About FOOTPRINTS IN THE BAJRA (Cedar Books, New Delhi); By Nabina Das

"Fittingly for a poet, Nabina’s novel also has a strong lyrical core. 'Footprints in the Bajra' takes the homely image of the millet field as its central metaphor. ... But the novel is less a thriller about guerrilla action than a subtly colored character study of a fascinating group of individuals who intersect at various points in their lives ..." -- DEBRA CASTILLO, author, editor and distinguished professor (Cornell University, April 17, 2010).

Footprints in the Bajra is a serious book that moves at a smart uncontrived pace. It voices deep concerns about how and why the deprived and the marginalized in certain parts of our country join the Maoist ranks; how they adopt desperate and often terrible measures to wrench justice and to make their voices heard... a confident debut novel, a good read, which will leave you with plenty to mull over. -- PRITI AISOLA, author (See Paris for Me, Penguin-India, 2009) in DANSE MACABRE XXXIV.

In her debut novel, Nabina Das writes about an India where social divides stand taller than multistoried shopping malls. Footprints in the Bajra, inspired by what she saw while touring the interiors of Bihar as part of a travelling theatre group, inquires into why the Maoists have an influence over a large section of Indian society. Das talked to Uttara Choudhury in New York about her book, and its protagonist Muskaan -- DAILY NEWS AND ANALYSIS, Mumbai, March 28, 2010.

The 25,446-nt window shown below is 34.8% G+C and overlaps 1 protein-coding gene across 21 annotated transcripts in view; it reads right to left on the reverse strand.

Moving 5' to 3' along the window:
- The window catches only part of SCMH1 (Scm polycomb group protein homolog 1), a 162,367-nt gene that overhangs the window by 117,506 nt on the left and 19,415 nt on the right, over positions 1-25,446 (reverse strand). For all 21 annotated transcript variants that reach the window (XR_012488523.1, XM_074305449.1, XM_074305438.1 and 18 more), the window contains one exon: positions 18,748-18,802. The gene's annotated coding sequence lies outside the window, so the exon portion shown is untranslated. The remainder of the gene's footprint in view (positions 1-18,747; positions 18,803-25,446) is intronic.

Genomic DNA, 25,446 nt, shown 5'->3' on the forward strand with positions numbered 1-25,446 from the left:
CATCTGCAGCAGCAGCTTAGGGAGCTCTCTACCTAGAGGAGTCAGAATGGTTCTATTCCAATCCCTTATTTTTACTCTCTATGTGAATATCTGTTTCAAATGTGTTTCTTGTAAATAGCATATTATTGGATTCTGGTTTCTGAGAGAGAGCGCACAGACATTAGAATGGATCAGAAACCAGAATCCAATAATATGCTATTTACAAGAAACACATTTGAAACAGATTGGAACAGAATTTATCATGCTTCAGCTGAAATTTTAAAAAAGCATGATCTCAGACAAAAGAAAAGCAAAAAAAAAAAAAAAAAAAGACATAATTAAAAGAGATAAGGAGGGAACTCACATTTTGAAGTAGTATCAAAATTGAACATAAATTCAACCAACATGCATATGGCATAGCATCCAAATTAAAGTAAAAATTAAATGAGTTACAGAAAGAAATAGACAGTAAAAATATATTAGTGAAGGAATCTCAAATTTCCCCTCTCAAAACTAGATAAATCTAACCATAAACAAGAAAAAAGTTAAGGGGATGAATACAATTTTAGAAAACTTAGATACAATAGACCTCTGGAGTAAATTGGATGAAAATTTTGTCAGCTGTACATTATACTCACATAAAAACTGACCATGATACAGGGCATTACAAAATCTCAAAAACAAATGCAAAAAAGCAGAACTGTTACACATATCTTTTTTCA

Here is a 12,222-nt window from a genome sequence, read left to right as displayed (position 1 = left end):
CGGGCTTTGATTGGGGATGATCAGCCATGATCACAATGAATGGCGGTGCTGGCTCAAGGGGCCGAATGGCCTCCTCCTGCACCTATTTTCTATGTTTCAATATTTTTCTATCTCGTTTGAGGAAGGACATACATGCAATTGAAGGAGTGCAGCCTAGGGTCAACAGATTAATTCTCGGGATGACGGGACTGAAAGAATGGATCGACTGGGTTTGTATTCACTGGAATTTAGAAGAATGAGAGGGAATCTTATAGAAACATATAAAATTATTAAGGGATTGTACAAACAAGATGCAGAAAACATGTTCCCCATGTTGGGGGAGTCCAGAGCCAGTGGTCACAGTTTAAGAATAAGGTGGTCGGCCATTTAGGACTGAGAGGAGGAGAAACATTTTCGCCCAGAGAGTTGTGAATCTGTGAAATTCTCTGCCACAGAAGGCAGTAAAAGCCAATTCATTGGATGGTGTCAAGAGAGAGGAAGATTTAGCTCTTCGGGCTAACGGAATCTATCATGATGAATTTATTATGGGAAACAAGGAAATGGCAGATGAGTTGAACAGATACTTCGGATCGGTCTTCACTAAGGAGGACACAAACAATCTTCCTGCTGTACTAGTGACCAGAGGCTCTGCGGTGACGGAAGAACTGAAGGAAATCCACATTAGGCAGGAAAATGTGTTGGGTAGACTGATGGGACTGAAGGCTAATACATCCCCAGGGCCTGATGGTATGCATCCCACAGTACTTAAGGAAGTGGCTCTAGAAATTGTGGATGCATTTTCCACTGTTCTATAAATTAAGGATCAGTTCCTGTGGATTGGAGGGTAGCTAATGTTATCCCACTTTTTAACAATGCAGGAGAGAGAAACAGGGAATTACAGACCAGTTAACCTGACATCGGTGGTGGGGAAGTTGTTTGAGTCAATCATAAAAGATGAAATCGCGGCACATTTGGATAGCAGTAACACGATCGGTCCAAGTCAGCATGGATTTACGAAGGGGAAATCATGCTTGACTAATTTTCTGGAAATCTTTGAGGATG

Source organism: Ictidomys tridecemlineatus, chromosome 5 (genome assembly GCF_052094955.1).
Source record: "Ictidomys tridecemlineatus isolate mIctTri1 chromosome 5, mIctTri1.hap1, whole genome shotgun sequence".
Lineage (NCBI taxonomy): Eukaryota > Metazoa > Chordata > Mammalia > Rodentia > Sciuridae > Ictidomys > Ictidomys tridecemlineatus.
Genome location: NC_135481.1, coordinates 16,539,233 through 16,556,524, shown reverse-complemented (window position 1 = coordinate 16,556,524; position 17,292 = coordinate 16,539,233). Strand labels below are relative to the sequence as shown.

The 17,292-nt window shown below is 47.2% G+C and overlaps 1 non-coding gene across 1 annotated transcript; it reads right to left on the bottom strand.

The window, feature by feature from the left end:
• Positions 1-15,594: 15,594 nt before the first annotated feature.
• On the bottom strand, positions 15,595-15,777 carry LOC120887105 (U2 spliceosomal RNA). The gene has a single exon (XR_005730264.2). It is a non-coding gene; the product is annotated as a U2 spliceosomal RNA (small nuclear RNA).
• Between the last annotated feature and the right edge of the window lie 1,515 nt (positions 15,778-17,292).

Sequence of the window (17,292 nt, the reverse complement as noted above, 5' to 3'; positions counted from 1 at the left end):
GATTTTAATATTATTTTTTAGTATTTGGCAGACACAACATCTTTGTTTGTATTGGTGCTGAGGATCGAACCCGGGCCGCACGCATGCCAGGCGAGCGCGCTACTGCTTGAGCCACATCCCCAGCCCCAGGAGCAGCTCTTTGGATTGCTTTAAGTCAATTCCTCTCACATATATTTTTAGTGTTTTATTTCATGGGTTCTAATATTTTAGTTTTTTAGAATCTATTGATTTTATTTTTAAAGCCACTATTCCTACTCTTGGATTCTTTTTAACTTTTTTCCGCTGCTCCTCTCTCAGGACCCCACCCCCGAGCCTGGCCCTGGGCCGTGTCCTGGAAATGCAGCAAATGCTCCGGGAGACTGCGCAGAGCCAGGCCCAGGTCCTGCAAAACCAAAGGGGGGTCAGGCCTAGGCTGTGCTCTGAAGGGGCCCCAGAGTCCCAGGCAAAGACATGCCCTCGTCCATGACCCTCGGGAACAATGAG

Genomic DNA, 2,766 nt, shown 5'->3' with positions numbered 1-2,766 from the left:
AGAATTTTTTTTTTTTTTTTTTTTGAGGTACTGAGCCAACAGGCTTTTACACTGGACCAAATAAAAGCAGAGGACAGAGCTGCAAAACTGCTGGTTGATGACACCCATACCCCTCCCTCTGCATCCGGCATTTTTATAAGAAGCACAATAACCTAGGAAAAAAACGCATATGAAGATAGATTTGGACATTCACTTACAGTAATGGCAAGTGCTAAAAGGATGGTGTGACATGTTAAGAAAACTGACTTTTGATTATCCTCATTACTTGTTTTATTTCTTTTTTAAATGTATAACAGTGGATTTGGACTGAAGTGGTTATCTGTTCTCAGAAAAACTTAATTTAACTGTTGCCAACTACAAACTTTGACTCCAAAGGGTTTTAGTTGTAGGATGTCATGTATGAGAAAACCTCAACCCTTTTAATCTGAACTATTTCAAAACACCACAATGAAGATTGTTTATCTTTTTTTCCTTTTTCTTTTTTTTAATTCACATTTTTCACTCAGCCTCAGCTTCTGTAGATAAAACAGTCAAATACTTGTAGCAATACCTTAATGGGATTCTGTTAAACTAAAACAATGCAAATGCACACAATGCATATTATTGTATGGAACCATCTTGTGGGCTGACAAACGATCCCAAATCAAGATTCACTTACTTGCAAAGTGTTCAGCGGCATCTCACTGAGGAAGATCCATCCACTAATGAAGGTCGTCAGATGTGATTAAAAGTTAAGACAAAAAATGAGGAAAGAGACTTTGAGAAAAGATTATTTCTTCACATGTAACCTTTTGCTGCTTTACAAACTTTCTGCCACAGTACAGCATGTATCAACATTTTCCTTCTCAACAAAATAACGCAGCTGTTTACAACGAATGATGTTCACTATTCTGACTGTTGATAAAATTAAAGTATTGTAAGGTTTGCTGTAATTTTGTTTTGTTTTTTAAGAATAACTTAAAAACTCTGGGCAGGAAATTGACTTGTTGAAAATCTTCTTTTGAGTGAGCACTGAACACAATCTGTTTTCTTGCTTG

"The interspersion of references from both the West and India do not clash. Shakespeare and Lazarus as reference points are brought in with ease, as also Valmiki and Goddess Chhinnamasta, and nothing jars ... The language is poetic and creates visual images of beauty and ugliness side by side." -- ABHA IYENGAR, poet (Yearnings: Serene Woods, 2010) and fiction writer in MUSE INDIA, May-Jun 2010

Shwetank Dubey says Nabina Das ably recreates the milieu of Maoist-infested regions of India -- Nabina Das has chosen the first person account of narrating a story from the main characters of the novel, Nora the sheherwali (urban dweller), Muskaan the rebel, Suryakant Sahay the crafty clandestine planner and Avadhut the frontrunner of all the operations... the book deals with something that no urban resident is bound to know on his own — the life and times of people living in Maoist infested areas and why do they give in to the temptation provided by the Red Brigade. -- PIONEER newspaper, April 25, 2010.